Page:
Apart from being a potent tool for public protest, street art expositions such as in the neighbourhood of Hauz Khas, in New Delhi, present colourful vistas to the city, melded with socially relevant messages. It wouldn’t be an overstatement to say that street art has become one of the most powerful mediums
to effect change on the faces of cities from London to Miami and Berlin to Toronto. In many ways, the hyper-media world is turning into a global community for art. With that thought in mind, and an eye on a few remarkable street art exhibitions set to open in cities across the world, we present a roundup of street art hotspots for the globetrotting art enthusiast. So, the next time you come across a piece of graffiti or street art, you might consider it to be a part of a larger cause.
The American neighbourhood of Wynwood, in Miami, Florida, a former industrial and warehouse district that now stands as a prominent entertainment district, speaks for the transformative power of street art. This is where art at a community-wide scale, in the form of murals across entire rows and colonies of buildings, changed the image of the neighbourhood, which had descended into notoriety in the 1970s through the ’90s. Today, Wynwood is among the world’s most Instagram-worthy spots, where every nook and corner, every garage, every pavement, every park, and every street breathes art.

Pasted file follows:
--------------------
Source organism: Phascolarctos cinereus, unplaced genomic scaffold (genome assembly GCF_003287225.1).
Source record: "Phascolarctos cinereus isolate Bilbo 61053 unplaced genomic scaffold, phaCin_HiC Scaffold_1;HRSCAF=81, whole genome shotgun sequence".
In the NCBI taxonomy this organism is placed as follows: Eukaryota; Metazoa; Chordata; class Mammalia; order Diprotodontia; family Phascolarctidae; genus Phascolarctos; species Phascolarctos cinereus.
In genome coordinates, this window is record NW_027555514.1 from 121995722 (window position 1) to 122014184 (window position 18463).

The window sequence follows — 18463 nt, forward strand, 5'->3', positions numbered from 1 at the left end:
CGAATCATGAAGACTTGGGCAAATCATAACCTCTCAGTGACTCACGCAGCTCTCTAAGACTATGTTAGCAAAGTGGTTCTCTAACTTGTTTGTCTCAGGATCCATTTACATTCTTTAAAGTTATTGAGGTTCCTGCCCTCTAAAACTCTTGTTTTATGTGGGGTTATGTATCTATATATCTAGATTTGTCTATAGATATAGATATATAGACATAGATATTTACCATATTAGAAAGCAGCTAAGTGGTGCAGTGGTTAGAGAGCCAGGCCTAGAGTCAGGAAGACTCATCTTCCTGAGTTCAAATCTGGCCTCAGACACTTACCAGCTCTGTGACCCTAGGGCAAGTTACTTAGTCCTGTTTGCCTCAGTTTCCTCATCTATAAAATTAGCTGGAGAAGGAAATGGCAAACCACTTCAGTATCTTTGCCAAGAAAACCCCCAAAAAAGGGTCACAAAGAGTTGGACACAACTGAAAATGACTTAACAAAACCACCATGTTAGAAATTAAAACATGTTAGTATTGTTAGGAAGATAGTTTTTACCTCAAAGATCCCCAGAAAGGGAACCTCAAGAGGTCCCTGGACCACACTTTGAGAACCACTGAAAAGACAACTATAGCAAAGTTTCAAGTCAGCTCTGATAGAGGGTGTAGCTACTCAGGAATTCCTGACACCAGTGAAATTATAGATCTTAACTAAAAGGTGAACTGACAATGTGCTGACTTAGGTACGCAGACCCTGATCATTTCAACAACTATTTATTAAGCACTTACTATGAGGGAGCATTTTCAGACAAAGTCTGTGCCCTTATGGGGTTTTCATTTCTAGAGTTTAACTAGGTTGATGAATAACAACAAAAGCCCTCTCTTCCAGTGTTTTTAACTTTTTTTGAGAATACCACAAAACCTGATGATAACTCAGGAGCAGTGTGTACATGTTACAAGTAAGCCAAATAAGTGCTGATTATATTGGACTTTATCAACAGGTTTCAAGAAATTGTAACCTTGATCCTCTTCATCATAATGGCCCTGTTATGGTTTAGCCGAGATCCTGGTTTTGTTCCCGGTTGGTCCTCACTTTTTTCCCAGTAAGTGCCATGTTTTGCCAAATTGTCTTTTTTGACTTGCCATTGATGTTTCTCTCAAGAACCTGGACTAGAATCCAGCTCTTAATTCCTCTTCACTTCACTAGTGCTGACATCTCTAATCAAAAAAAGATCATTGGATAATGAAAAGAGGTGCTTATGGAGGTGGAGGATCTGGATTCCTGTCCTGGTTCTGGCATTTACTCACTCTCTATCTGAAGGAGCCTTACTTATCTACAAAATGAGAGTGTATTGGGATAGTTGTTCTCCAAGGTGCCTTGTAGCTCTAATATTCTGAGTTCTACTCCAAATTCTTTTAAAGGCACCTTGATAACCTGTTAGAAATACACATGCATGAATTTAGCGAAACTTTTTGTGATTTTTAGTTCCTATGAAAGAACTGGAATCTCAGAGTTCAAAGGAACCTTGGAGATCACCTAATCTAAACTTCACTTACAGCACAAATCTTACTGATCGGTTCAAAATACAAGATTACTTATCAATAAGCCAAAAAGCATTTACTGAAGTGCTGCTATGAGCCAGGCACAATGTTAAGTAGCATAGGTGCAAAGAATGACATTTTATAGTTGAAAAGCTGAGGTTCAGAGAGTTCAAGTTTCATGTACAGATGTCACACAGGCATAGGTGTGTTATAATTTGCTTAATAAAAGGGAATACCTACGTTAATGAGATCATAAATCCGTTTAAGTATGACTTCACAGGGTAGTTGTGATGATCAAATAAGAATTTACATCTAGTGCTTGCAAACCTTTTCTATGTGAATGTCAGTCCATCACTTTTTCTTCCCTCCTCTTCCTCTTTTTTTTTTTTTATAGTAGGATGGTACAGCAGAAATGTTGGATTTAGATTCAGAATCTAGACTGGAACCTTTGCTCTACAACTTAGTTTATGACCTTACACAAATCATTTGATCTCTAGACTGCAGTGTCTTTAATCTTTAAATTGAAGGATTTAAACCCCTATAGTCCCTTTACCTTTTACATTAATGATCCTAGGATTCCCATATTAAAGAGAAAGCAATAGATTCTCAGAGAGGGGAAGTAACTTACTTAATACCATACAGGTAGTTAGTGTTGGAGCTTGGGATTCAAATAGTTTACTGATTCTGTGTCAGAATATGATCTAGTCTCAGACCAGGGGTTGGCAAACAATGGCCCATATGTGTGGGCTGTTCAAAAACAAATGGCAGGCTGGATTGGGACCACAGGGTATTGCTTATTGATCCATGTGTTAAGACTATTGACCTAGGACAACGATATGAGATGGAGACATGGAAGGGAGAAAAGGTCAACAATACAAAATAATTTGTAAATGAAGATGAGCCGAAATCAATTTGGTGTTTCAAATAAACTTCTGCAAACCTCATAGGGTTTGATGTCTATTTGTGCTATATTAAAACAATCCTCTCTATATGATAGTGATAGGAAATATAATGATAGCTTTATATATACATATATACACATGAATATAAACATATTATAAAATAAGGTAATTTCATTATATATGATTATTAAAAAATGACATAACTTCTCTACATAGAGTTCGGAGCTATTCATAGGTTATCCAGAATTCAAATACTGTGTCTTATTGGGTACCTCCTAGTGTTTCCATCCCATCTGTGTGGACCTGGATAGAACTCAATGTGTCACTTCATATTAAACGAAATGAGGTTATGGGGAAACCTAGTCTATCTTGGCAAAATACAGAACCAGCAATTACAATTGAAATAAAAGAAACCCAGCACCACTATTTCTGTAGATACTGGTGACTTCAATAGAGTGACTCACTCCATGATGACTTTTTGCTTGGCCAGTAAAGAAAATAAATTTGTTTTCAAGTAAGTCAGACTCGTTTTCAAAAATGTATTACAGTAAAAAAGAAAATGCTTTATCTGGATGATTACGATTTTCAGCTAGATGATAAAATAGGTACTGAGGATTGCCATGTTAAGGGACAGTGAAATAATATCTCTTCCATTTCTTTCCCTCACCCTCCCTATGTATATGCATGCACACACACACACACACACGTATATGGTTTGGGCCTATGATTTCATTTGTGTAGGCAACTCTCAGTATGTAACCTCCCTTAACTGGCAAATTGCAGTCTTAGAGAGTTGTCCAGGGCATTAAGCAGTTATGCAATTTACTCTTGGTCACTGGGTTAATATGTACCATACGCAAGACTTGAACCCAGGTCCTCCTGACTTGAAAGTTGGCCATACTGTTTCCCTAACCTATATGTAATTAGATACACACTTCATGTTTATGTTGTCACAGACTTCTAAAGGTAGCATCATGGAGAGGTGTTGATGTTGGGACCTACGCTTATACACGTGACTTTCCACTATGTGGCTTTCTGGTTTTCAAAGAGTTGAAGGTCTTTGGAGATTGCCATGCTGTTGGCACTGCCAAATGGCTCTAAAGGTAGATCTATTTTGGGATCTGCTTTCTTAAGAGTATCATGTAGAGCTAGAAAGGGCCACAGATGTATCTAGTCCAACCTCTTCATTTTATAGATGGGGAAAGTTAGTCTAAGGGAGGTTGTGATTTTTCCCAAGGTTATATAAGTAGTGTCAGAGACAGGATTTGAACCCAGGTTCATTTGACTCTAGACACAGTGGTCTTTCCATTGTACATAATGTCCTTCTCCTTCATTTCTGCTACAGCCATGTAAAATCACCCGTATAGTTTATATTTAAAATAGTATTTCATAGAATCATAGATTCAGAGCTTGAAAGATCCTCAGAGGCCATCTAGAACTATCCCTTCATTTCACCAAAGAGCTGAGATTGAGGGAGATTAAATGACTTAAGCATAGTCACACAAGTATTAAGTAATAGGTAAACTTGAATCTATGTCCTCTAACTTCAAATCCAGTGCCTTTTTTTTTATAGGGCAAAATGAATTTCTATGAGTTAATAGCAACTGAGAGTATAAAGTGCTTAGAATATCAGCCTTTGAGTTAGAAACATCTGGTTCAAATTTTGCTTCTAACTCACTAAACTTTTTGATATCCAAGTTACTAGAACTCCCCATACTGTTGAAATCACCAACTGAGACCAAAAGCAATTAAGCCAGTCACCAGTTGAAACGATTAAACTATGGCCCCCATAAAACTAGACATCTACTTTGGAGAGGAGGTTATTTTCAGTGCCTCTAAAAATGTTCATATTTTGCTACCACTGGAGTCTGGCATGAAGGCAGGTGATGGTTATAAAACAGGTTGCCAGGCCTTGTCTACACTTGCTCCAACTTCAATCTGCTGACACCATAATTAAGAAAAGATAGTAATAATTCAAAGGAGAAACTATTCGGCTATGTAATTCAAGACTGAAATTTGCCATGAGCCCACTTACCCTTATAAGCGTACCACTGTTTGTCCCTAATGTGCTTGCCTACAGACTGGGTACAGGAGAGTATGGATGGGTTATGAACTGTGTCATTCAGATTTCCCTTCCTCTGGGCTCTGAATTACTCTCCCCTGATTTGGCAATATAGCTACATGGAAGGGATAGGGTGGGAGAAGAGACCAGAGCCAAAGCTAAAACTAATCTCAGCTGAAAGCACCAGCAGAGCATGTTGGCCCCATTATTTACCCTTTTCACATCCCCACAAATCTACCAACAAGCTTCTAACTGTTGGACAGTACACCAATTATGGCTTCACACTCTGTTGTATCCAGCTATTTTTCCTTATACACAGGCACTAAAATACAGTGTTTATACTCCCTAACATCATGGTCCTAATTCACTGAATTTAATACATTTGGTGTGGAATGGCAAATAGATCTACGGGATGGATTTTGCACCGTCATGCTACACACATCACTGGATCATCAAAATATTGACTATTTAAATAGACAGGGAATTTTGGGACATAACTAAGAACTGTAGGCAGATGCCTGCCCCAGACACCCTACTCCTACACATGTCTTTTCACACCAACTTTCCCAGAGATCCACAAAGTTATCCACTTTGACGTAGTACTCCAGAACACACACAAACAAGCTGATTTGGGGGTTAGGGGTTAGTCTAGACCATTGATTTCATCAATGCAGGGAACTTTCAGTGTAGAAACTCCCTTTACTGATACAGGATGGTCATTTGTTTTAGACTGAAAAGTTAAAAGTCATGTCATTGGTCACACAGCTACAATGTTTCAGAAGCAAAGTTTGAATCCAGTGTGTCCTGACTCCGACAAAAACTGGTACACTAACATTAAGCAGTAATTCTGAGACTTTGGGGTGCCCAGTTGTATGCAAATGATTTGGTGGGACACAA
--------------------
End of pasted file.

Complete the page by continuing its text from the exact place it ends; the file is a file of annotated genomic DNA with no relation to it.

It was, in fact, the interest of Tony Goldman — the real estate mogul and art patron, who was also a force behind the revival of the SoHo and South Beach neighbourhoods — that spurred the art scene in Wynwood, since the mid-2000s. Goldman, with art dealer Jeffrey Deitch, began the Wynwood Walls in 2009, inviting artists to collaborate on the project. Wynwood is now a favourite area among artists like Ryan the Wheelbarrow, who along with another local artist, Pedro AMOS, formed the tour agency, Miami’s Best Graffiti Guide (available online). It’s a handy guide to taking the coolest selfies, against walls that present a riot of colours mixed with strong social sentiments. A visit to Miami is incomplete without a walk down the streets of Wynwood, which can arguably be hailed as the world’s largest exposition of contemporary street art.
Bushwick, Brooklyn, New York